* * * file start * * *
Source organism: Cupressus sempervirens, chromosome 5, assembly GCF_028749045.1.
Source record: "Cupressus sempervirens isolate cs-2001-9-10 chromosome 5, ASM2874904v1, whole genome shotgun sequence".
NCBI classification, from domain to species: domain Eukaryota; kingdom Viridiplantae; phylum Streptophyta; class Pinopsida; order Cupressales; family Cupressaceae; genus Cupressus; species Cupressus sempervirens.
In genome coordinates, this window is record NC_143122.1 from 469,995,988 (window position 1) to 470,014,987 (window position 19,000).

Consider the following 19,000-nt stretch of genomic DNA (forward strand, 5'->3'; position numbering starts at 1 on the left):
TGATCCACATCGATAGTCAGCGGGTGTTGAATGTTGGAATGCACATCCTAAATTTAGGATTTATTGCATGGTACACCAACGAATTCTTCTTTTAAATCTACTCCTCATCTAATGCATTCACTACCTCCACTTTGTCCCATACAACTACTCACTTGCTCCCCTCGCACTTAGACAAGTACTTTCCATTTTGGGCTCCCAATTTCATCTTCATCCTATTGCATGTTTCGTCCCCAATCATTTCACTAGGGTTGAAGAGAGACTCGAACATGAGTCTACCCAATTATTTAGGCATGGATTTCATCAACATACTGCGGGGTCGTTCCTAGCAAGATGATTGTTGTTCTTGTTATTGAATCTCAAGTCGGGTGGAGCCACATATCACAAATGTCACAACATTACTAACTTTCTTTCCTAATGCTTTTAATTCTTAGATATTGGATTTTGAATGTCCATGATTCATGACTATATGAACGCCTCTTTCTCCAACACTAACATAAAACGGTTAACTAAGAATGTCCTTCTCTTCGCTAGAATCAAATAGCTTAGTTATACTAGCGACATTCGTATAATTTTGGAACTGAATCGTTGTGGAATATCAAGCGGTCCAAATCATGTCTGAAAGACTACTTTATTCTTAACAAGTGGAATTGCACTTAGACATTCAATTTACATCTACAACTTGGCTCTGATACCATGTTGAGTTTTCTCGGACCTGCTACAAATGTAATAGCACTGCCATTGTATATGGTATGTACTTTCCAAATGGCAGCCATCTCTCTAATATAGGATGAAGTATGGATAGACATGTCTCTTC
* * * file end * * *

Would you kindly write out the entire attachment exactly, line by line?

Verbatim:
Source organism: Cupressus sempervirens, chromosome 5, assembly GCF_028749045.1.
Source record: "Cupressus sempervirens isolate cs-2001-9-10 chromosome 5, ASM2874904v1, whole genome shotgun sequence".
NCBI classification, from domain to species: domain Eukaryota; kingdom Viridiplantae; phylum Streptophyta; class Pinopsida; order Cupressales; family Cupressaceae; genus Cupressus; species Cupressus sempervirens.
In genome coordinates, this window is record NC_143122.1 from 469,995,988 (window position 1) to 470,014,987 (window position 19,000).

Consider the following 19,000-nt stretch of genomic DNA (forward strand, 5'->3'; position numbering starts at 1 on the left):
TGATCCACATCGATAGTCAGCGGGTGTTGAATGTTGGAATGCACATCCTAAATTTAGGATTTATTGCATGGTACACCAACGAATTCTTCTTTTAAATCTACTCCTCATCTAATGCATTCACTACCTCCACTTTGTCCCATACAACTACTCACTTGCTCCCCTCGCACTTAGACAAGTACTTTCCATTTTGGGCTCCCAATTTCATCTTCATCCTATTGCATGTTTCGTCCCCAATCATTTCACTAGGGTTGAAGAGAGACTCGAACATGAGTCTACCCAATTATTTAGGCATGGATTTCATCAACATACTGCGGGGTCGTTCCTAGCAAGATGATTGTTGTTCTTGTTATTGAATCTCAAGTCGGGTGGAGCCACATATCACAAATGTCACAACATTACTAACTTTCTTTCCTAATGCTTTTAATTCTTAGATATTGGATTTTGAATGTCCATGATTCATGACTATATGAACGCCTCTTTCTCCAACACTAACATAAAACGGTTAACTAAGAATGTCCTTCTCTTCGCTAGAATCAAATAGCTTAGTTATACTAGCGACATTCGTATAATTTTGGAACTGAATCGTTGTGGAATATCAAGCGGTCCAAATCATGTCTGAAAGACTACTTTATTCTTAACAAGTGGAATTGCACTTAGACATTCAATTTACATCTACAACTTGGCTCTGATACCATGTTGAGTTTTCTCGGACCTGCTACAAATGTAATAGCACTGCCATTGTATATGGTATGTACTTTCCAAATGGCAGCCATCTCTCTAATATAGGATGAAGTATGGATAGACATGTCTCTTC